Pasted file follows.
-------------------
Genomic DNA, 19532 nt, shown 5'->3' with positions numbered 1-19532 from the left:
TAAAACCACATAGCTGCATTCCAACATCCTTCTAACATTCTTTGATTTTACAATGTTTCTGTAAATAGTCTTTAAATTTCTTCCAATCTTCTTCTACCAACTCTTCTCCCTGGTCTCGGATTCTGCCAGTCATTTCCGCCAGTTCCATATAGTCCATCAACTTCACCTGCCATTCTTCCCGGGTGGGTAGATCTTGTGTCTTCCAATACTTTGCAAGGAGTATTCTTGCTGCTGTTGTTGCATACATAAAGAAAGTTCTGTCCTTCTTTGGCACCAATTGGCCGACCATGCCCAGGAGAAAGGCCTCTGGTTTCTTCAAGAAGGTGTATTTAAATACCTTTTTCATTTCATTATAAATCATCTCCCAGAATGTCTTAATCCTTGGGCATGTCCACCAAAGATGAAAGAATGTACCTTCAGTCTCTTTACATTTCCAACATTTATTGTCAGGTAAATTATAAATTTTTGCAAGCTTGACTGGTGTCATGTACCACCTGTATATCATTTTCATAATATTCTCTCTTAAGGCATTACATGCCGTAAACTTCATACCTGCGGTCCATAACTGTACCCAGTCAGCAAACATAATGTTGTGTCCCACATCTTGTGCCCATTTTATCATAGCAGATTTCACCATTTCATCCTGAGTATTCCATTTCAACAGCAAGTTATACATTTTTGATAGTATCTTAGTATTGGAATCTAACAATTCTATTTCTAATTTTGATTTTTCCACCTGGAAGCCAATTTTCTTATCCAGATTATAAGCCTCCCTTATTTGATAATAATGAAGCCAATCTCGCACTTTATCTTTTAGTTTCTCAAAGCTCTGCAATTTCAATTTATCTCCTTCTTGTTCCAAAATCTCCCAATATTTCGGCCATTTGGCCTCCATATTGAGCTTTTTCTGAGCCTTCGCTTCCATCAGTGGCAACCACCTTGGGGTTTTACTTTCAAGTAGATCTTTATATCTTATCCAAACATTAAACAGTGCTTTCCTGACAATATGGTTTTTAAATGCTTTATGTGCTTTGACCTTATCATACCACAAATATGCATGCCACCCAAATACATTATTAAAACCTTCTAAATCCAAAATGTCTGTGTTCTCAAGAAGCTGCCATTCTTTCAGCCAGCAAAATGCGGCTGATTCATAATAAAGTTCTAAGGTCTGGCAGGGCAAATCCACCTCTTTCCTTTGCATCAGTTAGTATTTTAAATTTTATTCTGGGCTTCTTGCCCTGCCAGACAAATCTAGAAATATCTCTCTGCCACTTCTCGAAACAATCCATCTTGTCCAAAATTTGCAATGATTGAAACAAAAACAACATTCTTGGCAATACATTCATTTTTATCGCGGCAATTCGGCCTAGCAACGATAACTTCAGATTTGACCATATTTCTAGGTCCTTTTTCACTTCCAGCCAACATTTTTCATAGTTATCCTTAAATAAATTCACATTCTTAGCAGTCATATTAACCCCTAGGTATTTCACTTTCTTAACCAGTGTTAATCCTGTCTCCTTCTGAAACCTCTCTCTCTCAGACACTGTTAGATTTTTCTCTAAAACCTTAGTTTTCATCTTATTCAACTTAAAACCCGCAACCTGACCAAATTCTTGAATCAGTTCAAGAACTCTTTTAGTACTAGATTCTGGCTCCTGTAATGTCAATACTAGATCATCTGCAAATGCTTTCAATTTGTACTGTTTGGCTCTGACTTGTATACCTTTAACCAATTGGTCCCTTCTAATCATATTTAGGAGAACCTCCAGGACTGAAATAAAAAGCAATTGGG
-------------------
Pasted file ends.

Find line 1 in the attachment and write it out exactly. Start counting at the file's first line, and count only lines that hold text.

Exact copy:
Genomic DNA, 19532 nt, shown 5'->3' with positions numbered 1-19532 from the left: